Put off N-deal with India:
A prominent US lawmaker has asked the Bush administration to put off action on the US-India civilian nuclear agreement until next year unless it can assure the Congress that it is seeking an exemption from the nuclear suppliers group (NSG) that is in compliance with the Hyde Act and would suspend the deal if India tests a nuclear weapon.
In a letter sent to secretary of state Condoleezza Rice on Wednesday, Howard Berman, Democratic chairman of the house foreign affairs’ committee, said he found it “incomprehensible” that the Bush administration “apparently intends to seek or accept an exemption from the NSG guidelines for India with few or none of the conditions contained in the” Hyde Act, which enables nuclear trade with India.
Berman said such an exemption would be inconsistent with US law, place American firms at a severe competitive disadvantage and undermine critical US nonproliferation objectives. “It would also jeopardise congressional support for nuclear cooperation with India this year and in the future,” he warned.
Berman said if the administration was “unwilling to change its position and make clear to the other members of the NSG that it will only accept an exemption that fully conforms to the Hyde Act, then I would urge you in the strongest possible terms to suspend all US efforts to seek an NSG decision on India for the remainder of this administration.”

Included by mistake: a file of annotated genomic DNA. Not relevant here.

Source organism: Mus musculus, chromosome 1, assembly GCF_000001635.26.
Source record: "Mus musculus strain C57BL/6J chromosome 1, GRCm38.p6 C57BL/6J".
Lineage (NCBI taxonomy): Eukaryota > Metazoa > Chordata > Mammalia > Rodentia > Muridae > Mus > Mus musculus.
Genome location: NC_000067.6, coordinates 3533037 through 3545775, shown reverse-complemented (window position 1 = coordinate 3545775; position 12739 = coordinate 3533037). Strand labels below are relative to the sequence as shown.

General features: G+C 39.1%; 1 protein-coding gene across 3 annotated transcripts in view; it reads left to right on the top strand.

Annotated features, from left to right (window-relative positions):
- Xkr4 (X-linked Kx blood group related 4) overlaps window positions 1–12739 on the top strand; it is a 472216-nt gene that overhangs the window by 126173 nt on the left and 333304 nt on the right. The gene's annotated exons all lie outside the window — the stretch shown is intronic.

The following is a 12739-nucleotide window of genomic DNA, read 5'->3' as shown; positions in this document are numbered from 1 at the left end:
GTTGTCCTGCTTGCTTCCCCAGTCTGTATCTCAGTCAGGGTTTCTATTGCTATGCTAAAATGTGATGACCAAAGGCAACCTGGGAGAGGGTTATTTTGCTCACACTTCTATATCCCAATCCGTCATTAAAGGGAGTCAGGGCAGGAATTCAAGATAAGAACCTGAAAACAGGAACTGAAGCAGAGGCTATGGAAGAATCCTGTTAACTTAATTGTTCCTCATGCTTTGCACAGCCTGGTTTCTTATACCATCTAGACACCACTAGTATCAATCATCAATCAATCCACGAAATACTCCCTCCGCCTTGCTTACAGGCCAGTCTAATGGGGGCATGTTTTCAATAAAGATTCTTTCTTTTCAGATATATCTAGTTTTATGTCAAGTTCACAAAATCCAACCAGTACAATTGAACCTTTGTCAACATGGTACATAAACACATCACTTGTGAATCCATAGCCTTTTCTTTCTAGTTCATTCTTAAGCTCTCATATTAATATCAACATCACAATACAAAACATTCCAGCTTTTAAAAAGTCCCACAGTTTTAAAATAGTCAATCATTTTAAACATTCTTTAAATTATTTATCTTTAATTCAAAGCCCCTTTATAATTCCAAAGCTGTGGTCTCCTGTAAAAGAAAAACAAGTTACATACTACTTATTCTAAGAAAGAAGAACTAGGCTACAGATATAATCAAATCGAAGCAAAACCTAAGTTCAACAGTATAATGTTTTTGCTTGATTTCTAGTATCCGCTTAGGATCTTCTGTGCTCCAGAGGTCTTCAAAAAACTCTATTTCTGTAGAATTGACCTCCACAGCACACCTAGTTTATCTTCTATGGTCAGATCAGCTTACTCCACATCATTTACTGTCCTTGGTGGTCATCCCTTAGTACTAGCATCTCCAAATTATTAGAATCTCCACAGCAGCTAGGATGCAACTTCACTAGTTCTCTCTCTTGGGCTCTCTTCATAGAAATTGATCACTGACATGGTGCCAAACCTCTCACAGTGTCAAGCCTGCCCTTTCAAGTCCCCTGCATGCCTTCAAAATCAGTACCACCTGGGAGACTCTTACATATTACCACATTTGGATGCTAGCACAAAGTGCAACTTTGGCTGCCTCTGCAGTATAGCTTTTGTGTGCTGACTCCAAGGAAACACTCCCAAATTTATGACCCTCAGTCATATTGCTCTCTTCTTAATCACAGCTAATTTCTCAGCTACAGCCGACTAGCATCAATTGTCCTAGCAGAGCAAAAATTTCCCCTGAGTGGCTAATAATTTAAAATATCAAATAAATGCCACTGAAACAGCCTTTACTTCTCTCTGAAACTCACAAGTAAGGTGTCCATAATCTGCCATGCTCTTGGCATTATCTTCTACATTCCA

“Given the lateness in the Congressional session, it would be better to review these complex matters in the next Congress when they can receive a full and serious examination,” he added. The US Congress is currently on a month-long summer recess and is scheduled to be back on September 8. President Bush’s term in office ends in January.
Berman asked Rice on Wednesday to instruct the US representative to the NSG not to seek or support any exemption for India that “does not faithfully reflect all of the Hyde Act conditions.”
The Bush administration is pressing Germany, the current chair of the NSG, to schedule a plenary session of the body in late August to consider an exemption for India, with a second plenary session possible in early September.
Berman noted that should the NSG agree by consensus on exemptions for India and the Bush administration were to submit it to the Congress after September 8, there would not be enough time for lawmakers to consider the agreement.
“Any effort to consider the agreement outside of the requirements of current law will be impossible if the Administration accepts an NSG exemption that fails to include the Hyde Act conditions,” he said.
Berman also expressed concern over the “potential for a significant time gap between an accelerated NSG decision and congressional action on the India agreement.” He said this would give other countries an “unacceptable head-start in securing commercial nuclear contracts with India, thus placing US firms at a competitive disadvantage.”